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Sunday, 30 March 2014





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Cleopatra blends beauty and intellect

The world has seen many beautiful women from time to time. However, Cleopatra of Egypt surpasses all of them because none of the others had the rare attributes she possessed. Cleopatra had royal blood. She ruled Egypt jointly with her father Ptolemy XII and later with her brothers Ptolemy XIII and Ptolemy XIV whom she married according to Egyptian custom.

Apart from her royal lineage, Cleopatra was a queen of unsurpassing beauty. It is said that kings swooned on entering her presence. Two great Roman leaders, Julius Caesar and Mark Antony, were attracted to her beauty. Caesar was so overwhelmed by her charms that he reversed his decision to support Ptolemy and backed Cleopatra to win a nearly unwinnable war. Their romantic relationship lasted until Caesar was assassinated. Unlike many other beautiful women in history, Cleopatra was also a courageous and highly intelligent queen who had a firm grip on her kingdom. According to historians Cleopatra would have dreamt of conquering the whole world. Even Julius Caesar found her to be a young, charming and intelligent woman who had almost everything in life.

Great civilisation

Caesar admired her more because she was the product of a great civilisation. When Alexander the Great died, his empire dismembered. Ptolemy began to rule Egypt. Cleopatra, the last of the Ptolemies was a great queen of learning. She spoke 10 languages. How Cleopatra met Julius Caesar has the semblance of a fairytale. Caesar and his council of generals were contemplating how to support Ptolemy who was at war with Cleopatra to capture the throne of Egypt. Out of nowhere a Greek merchant appeared on the scene. As he had brought a bundle of rugs as a present to Caesar, he was ushered in. Pindrop silence prevailed for a few minutes.

Cleopatra, a painting by Jean-Leon Gerome

The bundle of rugs was unrolled carefully by the merchant. Lo and behold! A stunningly beautiful woman came out of it. The intruder needed no introduction. Right before him stood the Queen of Egypt, “Daughter of the Sun” and the “Sister of the Moon.’ Her charms displayed to Caesar are still fresh in the minds of men because Cleopatra has been immortalised by three leading people.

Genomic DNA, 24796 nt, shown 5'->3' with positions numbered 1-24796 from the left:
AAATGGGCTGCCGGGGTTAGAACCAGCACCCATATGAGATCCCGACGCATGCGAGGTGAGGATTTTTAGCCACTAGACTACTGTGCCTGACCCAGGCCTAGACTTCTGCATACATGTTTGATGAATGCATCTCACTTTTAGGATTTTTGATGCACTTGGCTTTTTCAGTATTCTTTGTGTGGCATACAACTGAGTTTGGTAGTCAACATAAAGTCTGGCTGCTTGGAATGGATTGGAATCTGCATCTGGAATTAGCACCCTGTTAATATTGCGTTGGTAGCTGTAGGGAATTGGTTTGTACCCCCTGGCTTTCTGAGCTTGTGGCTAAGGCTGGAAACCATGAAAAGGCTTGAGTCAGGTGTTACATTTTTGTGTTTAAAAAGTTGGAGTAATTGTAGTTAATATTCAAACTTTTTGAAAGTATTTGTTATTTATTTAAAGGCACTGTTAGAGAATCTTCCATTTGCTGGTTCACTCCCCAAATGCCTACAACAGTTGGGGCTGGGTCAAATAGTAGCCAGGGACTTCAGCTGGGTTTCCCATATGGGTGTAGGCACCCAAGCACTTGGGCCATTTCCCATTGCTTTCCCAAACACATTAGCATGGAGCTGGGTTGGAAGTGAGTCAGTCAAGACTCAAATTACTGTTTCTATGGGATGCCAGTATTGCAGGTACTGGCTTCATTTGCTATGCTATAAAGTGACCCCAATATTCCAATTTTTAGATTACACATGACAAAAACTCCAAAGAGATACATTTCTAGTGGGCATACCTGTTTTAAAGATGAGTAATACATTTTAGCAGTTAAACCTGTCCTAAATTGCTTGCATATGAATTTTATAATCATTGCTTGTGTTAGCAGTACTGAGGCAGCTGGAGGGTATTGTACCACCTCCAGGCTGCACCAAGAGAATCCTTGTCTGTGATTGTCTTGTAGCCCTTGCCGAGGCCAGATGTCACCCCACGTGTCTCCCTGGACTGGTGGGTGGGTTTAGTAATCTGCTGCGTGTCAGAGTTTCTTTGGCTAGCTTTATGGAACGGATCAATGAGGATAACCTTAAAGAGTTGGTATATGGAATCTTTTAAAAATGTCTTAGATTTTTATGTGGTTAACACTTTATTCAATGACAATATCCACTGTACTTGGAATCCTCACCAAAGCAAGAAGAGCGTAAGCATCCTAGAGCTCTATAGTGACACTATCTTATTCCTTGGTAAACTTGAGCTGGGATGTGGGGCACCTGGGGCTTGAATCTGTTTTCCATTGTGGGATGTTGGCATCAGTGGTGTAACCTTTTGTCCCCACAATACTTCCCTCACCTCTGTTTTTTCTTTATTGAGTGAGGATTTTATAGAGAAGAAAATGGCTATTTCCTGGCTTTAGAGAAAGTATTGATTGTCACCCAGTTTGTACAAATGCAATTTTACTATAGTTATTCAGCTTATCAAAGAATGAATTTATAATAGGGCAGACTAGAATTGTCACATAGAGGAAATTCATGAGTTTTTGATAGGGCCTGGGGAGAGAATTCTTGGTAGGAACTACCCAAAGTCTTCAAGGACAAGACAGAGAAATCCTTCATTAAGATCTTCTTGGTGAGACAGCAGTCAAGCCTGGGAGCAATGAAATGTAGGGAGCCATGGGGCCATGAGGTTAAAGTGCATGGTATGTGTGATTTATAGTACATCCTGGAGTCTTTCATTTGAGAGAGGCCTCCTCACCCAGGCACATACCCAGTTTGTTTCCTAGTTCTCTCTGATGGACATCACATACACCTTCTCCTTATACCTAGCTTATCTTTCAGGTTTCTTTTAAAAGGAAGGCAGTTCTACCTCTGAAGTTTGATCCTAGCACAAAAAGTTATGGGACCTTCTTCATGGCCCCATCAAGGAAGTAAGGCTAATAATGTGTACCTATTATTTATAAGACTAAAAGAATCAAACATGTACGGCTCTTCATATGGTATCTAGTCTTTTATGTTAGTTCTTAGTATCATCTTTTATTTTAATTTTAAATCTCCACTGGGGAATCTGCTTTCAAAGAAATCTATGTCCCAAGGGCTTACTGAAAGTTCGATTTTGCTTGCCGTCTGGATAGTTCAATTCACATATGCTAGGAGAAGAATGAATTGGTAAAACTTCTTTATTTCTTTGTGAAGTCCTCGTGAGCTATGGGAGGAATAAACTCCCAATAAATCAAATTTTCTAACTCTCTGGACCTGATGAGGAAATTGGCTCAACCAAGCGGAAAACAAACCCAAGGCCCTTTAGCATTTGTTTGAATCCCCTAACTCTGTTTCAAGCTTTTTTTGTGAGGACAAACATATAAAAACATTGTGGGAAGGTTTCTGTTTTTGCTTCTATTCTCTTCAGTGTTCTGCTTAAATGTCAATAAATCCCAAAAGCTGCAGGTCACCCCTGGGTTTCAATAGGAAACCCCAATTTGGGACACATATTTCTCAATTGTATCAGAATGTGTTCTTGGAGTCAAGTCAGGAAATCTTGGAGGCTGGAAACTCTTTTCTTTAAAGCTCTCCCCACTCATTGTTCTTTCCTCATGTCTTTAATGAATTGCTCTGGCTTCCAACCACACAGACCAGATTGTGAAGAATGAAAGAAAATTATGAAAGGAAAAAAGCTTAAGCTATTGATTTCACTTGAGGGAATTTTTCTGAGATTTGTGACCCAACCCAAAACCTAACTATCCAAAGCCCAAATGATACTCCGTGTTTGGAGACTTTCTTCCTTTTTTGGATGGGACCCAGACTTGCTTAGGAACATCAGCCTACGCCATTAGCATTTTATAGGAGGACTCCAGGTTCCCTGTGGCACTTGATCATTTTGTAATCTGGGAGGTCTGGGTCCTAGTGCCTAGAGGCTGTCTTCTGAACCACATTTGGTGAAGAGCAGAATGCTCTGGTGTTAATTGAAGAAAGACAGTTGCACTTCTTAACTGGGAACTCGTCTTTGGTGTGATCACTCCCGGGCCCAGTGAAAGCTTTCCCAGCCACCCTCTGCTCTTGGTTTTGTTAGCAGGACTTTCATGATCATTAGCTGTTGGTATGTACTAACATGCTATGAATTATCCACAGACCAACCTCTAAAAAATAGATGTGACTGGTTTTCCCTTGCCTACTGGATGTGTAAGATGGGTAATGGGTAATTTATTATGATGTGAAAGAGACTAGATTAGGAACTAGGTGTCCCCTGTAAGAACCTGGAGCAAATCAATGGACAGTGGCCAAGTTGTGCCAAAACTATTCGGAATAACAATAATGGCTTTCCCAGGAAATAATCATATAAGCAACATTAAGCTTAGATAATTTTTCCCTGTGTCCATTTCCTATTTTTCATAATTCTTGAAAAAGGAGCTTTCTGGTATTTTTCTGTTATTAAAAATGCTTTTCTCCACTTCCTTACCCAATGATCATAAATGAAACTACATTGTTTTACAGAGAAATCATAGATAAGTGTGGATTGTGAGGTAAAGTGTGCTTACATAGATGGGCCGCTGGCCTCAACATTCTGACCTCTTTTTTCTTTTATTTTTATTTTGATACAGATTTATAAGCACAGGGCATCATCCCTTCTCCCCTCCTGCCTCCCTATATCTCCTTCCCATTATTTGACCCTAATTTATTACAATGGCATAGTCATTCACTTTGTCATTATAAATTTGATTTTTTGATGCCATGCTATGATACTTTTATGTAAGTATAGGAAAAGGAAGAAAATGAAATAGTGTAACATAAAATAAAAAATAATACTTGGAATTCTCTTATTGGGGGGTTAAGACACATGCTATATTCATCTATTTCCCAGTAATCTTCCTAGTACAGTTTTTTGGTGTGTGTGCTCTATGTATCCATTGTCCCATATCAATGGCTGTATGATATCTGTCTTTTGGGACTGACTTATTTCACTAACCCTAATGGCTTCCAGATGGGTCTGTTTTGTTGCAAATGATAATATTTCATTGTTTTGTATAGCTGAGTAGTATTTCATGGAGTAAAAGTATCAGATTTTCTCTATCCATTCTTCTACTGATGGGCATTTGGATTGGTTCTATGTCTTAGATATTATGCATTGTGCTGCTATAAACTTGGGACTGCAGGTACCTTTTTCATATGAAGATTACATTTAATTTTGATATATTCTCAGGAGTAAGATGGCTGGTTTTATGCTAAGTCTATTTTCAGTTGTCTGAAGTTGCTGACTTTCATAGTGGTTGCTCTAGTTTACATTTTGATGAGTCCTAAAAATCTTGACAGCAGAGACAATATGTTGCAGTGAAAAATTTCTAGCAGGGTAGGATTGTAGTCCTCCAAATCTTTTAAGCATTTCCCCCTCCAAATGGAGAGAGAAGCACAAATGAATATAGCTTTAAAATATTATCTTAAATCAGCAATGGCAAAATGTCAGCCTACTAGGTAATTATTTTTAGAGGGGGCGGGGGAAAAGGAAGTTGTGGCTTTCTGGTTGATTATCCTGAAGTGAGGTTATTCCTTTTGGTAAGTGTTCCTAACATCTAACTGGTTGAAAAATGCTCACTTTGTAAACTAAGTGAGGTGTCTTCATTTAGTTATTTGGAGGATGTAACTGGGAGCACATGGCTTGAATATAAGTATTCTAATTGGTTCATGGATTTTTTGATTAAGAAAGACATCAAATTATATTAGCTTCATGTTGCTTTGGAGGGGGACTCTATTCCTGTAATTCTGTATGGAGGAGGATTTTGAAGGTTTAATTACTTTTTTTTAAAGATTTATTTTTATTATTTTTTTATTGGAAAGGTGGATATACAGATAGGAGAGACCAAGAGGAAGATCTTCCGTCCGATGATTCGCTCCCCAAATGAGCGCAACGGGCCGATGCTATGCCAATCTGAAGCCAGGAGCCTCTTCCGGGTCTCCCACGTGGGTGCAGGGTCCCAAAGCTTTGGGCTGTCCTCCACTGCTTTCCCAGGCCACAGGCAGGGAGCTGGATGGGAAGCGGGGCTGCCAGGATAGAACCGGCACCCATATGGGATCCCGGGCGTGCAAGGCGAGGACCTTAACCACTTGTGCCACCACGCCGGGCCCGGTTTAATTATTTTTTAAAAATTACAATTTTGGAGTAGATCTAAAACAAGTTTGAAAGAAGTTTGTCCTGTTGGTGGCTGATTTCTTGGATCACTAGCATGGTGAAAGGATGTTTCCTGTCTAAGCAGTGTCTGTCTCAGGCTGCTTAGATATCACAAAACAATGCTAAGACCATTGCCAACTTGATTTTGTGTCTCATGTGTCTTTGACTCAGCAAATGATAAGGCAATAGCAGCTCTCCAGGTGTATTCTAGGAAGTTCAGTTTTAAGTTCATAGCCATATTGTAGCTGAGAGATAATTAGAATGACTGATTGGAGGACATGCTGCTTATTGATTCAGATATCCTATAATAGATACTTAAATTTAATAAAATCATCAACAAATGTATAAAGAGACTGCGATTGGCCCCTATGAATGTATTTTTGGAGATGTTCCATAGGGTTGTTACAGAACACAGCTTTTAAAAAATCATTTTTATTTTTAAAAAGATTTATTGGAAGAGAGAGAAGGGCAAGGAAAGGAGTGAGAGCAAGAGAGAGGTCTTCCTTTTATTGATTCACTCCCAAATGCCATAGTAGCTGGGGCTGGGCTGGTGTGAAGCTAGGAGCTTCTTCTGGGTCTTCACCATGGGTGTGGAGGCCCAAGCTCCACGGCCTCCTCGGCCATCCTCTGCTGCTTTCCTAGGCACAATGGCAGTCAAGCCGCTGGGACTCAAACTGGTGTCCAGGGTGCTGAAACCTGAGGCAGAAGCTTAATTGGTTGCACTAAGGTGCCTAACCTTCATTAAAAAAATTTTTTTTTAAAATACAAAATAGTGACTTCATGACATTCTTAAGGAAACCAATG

William Shakespeare immortalised her by writing his great play Antony and Cleopatra. It has been read, studied and reviewed by many generations of scholars for more than five centuries. This was followed by Jules Massenet’s opera aptly titled Cleopatra. In 1963 the film Cleopatra appeared. Apart from these, many articles and books have been written on Cleopatra whose fascination never seems to dwindle. In these creations Cleopatra is depicted as a queen of great beauty with a tremendous sex appeal. Under the spell of Cleopatra, Julius Caesar fought relentlessly with Ptolemy’s army and secured Egypt for her. Eventually Ptolemy drowned and Cleopatra became the queen of Egypt.

While the war was in full swing, Caesar and Cleopatra found time for a closer liaison. For some time Caesar forgot his own kingdom of Rome and stayed with his new-found love. Before long Cleopatra gave birth to a son. They named him Caesarian Ptolemy. However, all good things have to come to an end. Being a warrior, Caesar was bent on expanding his empire. So he had to leave Cleopatra. The departure of Caesar became unbearable for Cleopatra. She waited for one whole year thinking that he would return to Egypt. Then something unexpected happened. Cleopatra was summoned to Rome. She and her son set sail for Rome and later took up residence in a villa on the bank of the Tigris.

Cleopatra was summoned to Rome again, this time by Mark Antony. She sailed to Rome in a gaily decorated ship and invited Antony to dine with her. When he approached, Cleopatra was on a ship with a golden prow, sails of purple and oars of silver. She was lying there dressed in the finest of clothes. Rich perfumes and music filled the air. When Antony approached her she greeted him, “The colossal child capable of conquering the world, incapable of resisting a pleasure.” Antony found himself on cloud nine.


Antony enjoyed Cleopatra’s warm hospitality and the banquet. She showered him with expensive gifts. Soon he came under her spell. Cleopatra’s unsurpassing beauty, intelligence and wit were too much to bear. Antony was so enamoured of her that he helped Cleopatra to kill her sister who posed a threat to her power.

Cleopatra’s liaison with Mark Antony did not last long. After losing the battle of Actium, Antony committed suicide. On hearing the news, she also killed herself by means of an asp bite. After her death Egypt became a Roman province. What is remarkable is that there is hardly any other woman who could match Cleopatra’s beauty, intellect and wit. She will remain in the human psyche for many more centuries.


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